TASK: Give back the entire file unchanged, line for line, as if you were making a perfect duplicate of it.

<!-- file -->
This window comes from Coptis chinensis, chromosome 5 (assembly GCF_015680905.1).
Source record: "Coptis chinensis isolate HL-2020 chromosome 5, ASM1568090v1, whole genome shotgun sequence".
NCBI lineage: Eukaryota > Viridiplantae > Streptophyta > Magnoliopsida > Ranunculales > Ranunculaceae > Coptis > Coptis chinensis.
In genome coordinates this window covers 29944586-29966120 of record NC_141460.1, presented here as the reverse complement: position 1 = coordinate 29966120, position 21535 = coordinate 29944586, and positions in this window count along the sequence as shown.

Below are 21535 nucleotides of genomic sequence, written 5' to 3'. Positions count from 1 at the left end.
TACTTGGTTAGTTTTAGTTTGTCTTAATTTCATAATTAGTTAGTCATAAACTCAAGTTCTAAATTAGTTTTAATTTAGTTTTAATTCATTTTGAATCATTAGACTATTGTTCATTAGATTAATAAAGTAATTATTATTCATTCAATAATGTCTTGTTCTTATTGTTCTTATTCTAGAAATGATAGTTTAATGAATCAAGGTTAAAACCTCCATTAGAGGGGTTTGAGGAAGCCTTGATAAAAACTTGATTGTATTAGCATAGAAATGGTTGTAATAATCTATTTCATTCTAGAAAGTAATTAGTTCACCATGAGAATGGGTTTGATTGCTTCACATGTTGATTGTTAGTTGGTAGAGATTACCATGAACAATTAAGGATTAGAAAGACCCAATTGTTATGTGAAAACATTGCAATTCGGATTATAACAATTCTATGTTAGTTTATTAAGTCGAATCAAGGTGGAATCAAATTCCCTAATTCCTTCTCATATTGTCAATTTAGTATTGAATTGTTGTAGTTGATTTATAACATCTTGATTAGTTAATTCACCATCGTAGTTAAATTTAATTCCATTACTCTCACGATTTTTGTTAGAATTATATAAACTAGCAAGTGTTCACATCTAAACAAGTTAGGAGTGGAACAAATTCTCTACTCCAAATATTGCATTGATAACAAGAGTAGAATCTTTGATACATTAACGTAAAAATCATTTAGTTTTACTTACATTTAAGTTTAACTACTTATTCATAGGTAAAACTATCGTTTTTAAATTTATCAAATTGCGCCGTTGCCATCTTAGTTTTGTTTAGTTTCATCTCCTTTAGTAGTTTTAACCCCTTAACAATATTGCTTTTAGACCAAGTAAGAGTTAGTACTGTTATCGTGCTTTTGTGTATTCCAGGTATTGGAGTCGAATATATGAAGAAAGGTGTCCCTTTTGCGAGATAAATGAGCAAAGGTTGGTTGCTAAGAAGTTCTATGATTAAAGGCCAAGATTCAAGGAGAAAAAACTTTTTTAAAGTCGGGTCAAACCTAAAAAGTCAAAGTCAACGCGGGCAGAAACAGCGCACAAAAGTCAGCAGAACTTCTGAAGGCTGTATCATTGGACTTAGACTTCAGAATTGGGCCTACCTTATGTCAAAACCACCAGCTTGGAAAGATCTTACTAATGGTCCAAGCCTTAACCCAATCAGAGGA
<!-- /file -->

This window comes from Coptis chinensis, chromosome 5 (assembly GCF_015680905.1).
Source record: "Coptis chinensis isolate HL-2020 chromosome 5, ASM1568090v1, whole genome shotgun sequence".
NCBI lineage: Eukaryota > Viridiplantae > Streptophyta > Magnoliopsida > Ranunculales > Ranunculaceae > Coptis > Coptis chinensis.
In genome coordinates this window covers 29944586-29966120 of record NC_141460.1, presented here as the reverse complement: position 1 = coordinate 29966120, position 21535 = coordinate 29944586, and positions in this window count along the sequence as shown.

Below are 21535 nucleotides of genomic sequence, written 5' to 3'. Positions count from 1 at the left end.
TACTTGGTTAGTTTTAGTTTGTCTTAATTTCATAATTAGTTAGTCATAAACTCAAGTTCTAAATTAGTTTTAATTTAGTTTTAATTCATTTTGAATCATTAGACTATTGTTCATTAGATTAATAAAGTAATTATTATTCATTCAATAATGTCTTGTTCTTATTGTTCTTATTCTAGAAATGATAGTTTAATGAATCAAGGTTAAAACCTCCATTAGAGGGGTTTGAGGAAGCCTTGATAAAAACTTGATTGTATTAGCATAGAAATGGTTGTAATAATCTATTTCATTCTAGAAAGTAATTAGTTCACCATGAGAATGGGTTTGATTGCTTCACATGTTGATTGTTAGTTGGTAGAGATTACCATGAACAATTAAGGATTAGAAAGACCCAATTGTTATGTGAAAACATTGCAATTCGGATTATAACAATTCTATGTTAGTTTATTAAGTCGAATCAAGGTGGAATCAAATTCCCTAATTCCTTCTCATATTGTCAATTTAGTATTGAATTGTTGTAGTTGATTTATAACATCTTGATTAGTTAATTCACCATCGTAGTTAAATTTAATTCCATTACTCTCACGATTTTTGTTAGAATTATATAAACTAGCAAGTGTTCACATCTAAACAAGTTAGGAGTGGAACAAATTCTCTACTCCAAATATTGCATTGATAACAAGAGTAGAATCTTTGATACATTAACGTAAAAATCATTTAGTTTTACTTACATTTAAGTTTAACTACTTATTCATAGGTAAAACTATCGTTTTTAAATTTATCAAATTGCGCCGTTGCCATCTTAGTTTTGTTTAGTTTCATCTCCTTTAGTAGTTTTAACCCCTTAACAATATTGCTTTTAGACCAAGTAAGAGTTAGTACTGTTATCGTGCTTTTGTGTATTCCAGGTATTGGAGTCGAATATATGAAGAAAGGTGTCCCTTTTGCGAGATAAATGAGCAAAGGTTGGTTGCTAAGAAGTTCTATGATTAAAGGCCAAGATTCAAGGAGAAAAAACTTTTTTAAAGTCGGGTCAAACCTAAAAAGTCAAAGTCAACGCGGGCAGAAACAGCGCACAAAAGTCAGCAGAACTTCTGAAGGCTGTATCATTGGACTTAGACTTCAGAATTGGGCCTACCTTATGTCAAAACCACCAGCTTGGAAAGATCTTACTAATGGTCCAAGCCTTAACCCAATCAGAGGA